The Epiphany of the Lord
January 5, 2020 – Year A
Readings: Is 60:1-6 / Ps 72 / Eph 3:2-3A, 5-6 / Mt 2:1-12
by Rev. Salvador Añonuevo, Pastor
Each of us would like to experience peace and joy in this life. We all have different sources of happiness. One person may get it by traveling, others by dancing or running or simply by eating his/her favorite food. Some may even get it by bungee jumping – something I can’t understand.
Because of our individual differences, something that will give joy to one person could be a source of misery for another. Going to a party, for example: It has been said that telling an introvert to go to a party is like telling a saint to go to hell! So if you have a friend who is an introvert, don’t ask them to go to a party!
There are certain things in life that give joy across the board – grandparents visiting their grandchildren, or grandchildren visiting their grandparents, or taking your children to Disney World, or a lady who has discovered by accident that the love of her life is about to propose. Just the mere expectation of the event will provide happiness.
As we celebrate today the Feast of Epiphany, we listened to St. Matthew’s gospel, where he related to us that the star that the Magi had seen at its rising preceded them until it came and stopped over the place where Jesus was. They were overjoyed at seeing the star. Even before they saw the child, which was the reason they traveled hundreds of miles, they were overjoyed.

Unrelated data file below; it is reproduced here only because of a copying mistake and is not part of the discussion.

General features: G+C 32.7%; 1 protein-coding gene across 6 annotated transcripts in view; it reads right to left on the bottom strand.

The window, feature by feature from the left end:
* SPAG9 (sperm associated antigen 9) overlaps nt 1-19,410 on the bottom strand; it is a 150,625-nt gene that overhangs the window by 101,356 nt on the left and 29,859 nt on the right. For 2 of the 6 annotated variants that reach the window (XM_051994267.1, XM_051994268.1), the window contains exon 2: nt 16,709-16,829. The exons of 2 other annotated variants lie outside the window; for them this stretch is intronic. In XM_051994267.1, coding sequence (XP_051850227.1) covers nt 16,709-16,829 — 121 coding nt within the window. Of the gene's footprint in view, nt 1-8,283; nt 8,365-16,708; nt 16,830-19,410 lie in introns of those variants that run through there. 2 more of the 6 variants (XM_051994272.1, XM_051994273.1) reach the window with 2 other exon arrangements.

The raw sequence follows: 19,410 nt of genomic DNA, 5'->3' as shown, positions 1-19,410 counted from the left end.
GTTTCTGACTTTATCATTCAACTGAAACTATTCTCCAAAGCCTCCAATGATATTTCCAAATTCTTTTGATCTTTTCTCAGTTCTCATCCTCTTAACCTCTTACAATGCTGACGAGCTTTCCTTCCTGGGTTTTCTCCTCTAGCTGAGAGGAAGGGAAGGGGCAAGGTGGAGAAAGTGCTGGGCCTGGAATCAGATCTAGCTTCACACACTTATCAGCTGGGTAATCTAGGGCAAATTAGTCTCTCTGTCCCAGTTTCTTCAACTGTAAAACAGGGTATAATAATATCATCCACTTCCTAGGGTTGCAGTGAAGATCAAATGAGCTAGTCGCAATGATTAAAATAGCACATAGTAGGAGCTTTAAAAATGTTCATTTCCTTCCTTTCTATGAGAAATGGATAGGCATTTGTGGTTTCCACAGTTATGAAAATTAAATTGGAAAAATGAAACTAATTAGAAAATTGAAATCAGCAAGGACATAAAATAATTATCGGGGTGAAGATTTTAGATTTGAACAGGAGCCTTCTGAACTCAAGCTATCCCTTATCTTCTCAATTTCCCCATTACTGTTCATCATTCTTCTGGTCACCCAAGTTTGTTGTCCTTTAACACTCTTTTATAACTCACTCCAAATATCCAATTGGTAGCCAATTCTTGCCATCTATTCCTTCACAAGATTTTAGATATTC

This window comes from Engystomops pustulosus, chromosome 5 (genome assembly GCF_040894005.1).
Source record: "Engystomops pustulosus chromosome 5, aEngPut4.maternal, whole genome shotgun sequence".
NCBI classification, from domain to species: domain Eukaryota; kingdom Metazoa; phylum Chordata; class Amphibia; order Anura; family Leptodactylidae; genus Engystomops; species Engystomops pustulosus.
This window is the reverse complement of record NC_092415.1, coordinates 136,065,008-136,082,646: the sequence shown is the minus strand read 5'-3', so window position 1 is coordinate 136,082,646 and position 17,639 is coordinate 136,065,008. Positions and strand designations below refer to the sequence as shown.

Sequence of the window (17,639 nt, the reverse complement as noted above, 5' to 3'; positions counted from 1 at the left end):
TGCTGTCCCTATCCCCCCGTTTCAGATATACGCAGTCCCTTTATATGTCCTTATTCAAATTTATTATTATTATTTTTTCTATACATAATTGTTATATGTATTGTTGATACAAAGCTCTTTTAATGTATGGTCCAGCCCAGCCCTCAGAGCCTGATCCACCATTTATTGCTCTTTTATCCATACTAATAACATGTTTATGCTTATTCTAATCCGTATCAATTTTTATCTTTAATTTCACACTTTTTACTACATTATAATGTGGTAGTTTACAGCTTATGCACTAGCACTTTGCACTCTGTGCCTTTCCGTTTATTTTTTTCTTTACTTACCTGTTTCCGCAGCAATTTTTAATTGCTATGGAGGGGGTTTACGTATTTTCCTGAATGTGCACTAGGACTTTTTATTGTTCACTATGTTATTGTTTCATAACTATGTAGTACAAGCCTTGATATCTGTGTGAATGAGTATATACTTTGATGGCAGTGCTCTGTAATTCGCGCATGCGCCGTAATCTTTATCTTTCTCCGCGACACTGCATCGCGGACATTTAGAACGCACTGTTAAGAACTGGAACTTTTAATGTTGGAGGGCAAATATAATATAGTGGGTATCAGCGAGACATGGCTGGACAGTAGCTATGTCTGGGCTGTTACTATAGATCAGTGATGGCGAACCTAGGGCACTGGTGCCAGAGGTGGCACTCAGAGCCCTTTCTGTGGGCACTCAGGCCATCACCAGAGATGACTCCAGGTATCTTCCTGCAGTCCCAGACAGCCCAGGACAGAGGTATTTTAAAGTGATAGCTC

Happiness isn’t just at the end of the journey; happiness IS the journey. The Magi were blessed because they found the source of all joy and so are we, because the Jesus who was born in Bethlehem 2019 years ago is the same Jesus who is in our midst, whose Body, Blood, Soul and Divinity we will receive in Holy Communion.
In the parish where I grew up in the Philippines, the priest would each year recite during his Christmas homily a portion of the prose entitled the Divine Romance, which I learned by heart. I am going to recite it here for you:
One night over the white chalked hills in the little town of Bethlehem there went out a cry, a gentle cry.
The earth was not able to hear the cry, because the earth was asleep.
The sea was not able to hear the cry, because the sea was filled with its own voice.
The kings of the earth also did not hear the cry because the kings could not understand how a king could be born in a manger.
The learned men also could not hear the cry because they could not fathom how a baby could be greater than a man.
There were only two groups of people who heard the cry that night – the shepherds and the wise men.
The shepherds are the people who know that they know nothing.
The wise men are the people who know that they don’t know everything.
And the shepherds found their Shepherd and the wise men found their Wisdom.
And that Shepherd and that Wisdom is a baby in the manger.